ChargeUK aims to double UK’s public EV charging network by end of 2023
New trade body calls for action on planning issues and VAT to speed up public charger deployment
Twenty of the UK’s leading electric car chargepoint providers have teamed up to form a new trade body ‘ChargeUK’, and they’ve pledged to double the number of public chargers in the UK by the end of 2023.
The initiative will be funded from a £6 billion private investment pot destined to be spent on UK charging infrastructure by 2030, with some of the main participants including GRIDSERVE, bp pulse, Ionity and Pod Point.
“Our intention is to, as one voice, reassure the public that the charging infrastructure they all want is not only coming, but is being deployed today,” said CEO of charging provider Osprey and chair of ChargeUK, Ian Johnston.
According to electric car charging website ZapMap, there are currently over 40,000 public charge points in the UK.
“If you look at the projects that we’re developing today among members [of ChargeUK], that alone is enough to double the size of the charging network – and we’ll build them, as soon as the system allows us to,” Johnston told Auto Express.
“There’s so much more we want the government to do [such as] removing the barriers around planning around highways… we also look forward to working with the government on VAT and making it equitable for all whether you have a driveway to charge on, or not.”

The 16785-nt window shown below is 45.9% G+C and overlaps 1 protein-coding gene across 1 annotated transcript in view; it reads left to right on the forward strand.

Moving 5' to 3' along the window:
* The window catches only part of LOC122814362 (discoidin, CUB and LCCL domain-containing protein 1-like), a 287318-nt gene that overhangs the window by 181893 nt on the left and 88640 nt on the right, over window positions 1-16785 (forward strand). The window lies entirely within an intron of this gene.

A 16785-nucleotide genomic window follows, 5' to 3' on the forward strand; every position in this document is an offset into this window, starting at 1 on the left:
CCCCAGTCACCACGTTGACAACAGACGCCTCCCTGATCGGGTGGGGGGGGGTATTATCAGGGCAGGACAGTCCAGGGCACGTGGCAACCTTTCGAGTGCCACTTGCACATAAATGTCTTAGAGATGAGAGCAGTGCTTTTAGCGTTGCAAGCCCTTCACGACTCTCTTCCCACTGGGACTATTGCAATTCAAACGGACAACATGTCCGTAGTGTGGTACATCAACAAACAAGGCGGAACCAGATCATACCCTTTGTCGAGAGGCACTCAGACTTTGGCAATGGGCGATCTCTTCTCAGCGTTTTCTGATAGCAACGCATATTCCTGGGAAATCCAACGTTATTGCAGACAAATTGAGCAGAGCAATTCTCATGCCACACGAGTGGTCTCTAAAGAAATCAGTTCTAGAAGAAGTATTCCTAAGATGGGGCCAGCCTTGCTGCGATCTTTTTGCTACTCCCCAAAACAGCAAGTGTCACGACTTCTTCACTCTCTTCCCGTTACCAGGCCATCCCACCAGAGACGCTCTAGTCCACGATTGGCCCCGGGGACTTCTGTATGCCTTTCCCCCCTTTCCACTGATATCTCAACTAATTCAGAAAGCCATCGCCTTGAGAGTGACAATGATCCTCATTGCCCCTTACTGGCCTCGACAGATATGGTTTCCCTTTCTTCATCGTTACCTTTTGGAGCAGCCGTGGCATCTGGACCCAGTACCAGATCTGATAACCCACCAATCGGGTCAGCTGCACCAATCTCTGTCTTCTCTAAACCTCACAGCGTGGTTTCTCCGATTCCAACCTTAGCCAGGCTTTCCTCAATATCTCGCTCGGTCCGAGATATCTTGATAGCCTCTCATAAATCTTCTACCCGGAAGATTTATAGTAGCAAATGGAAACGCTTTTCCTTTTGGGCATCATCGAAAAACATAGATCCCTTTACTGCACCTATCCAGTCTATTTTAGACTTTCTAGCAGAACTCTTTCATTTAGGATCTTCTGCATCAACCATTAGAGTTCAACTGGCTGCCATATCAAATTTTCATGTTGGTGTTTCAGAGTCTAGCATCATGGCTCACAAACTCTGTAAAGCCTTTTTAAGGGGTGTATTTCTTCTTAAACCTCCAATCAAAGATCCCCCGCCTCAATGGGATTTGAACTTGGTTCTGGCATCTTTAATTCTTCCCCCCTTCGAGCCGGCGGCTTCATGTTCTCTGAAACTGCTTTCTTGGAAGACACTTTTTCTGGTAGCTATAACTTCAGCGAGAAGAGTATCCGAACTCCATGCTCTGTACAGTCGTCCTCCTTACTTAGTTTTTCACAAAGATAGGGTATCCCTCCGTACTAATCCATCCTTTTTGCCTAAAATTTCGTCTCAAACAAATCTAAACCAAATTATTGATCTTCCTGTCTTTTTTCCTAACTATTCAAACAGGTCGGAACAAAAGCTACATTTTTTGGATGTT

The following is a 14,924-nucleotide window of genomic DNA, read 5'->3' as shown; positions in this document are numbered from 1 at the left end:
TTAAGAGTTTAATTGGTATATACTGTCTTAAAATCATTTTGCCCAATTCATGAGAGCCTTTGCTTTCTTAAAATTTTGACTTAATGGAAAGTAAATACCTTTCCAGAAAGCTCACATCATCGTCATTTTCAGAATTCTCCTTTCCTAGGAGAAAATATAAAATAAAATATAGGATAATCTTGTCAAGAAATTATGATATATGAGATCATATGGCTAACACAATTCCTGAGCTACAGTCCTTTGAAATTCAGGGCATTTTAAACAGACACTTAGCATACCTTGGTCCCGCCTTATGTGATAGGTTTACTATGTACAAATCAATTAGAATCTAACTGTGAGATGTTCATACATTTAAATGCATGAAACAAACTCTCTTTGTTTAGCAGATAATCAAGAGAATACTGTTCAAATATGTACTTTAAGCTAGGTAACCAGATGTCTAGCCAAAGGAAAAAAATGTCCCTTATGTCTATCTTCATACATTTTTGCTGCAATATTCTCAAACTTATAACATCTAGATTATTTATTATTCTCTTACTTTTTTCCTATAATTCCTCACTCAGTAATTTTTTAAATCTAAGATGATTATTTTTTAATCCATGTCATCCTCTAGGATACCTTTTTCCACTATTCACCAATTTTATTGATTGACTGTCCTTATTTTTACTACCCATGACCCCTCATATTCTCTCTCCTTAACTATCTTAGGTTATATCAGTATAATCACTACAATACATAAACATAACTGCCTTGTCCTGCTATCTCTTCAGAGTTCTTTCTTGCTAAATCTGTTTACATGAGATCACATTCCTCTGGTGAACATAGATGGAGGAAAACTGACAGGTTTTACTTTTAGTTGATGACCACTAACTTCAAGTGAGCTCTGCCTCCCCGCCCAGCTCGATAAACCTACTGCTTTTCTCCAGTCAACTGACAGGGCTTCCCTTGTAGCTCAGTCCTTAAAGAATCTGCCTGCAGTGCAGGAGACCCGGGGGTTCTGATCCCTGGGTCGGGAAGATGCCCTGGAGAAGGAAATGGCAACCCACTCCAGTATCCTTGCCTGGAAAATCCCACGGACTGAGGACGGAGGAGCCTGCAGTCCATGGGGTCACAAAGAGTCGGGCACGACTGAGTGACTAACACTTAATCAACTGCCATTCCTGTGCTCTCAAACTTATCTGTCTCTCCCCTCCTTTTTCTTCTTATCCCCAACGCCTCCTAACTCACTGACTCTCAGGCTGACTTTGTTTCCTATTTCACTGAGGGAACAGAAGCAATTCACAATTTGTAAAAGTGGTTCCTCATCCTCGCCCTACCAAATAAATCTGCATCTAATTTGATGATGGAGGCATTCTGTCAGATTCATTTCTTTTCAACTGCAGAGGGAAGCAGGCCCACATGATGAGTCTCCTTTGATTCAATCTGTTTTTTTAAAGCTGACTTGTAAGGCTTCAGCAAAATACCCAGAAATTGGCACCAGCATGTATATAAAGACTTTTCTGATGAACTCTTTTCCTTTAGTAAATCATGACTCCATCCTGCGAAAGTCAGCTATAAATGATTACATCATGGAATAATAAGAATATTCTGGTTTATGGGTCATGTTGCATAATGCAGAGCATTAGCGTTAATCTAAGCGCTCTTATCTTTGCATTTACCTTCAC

The Minister for Decarbonisation and Technology, Jesse Norman, welcomed the formation of the new trade body, stating that “[it] shows how industry working together, alongside the Government, can release private investment, improve delivery, raise standards and promote the use of electric vehicle charging infrastructure for drivers across the country”.
With the 2030 ban on sales of petrol and diesel-powered vehicles rapidly approaching, charging infrastructure is becoming ever more important. The Society of Motor Manufacturers and Traders (SMMT) already claims that there are now over a million electric vehicles on UK roads, with numbers growing as more affordable models are introduced to the market.
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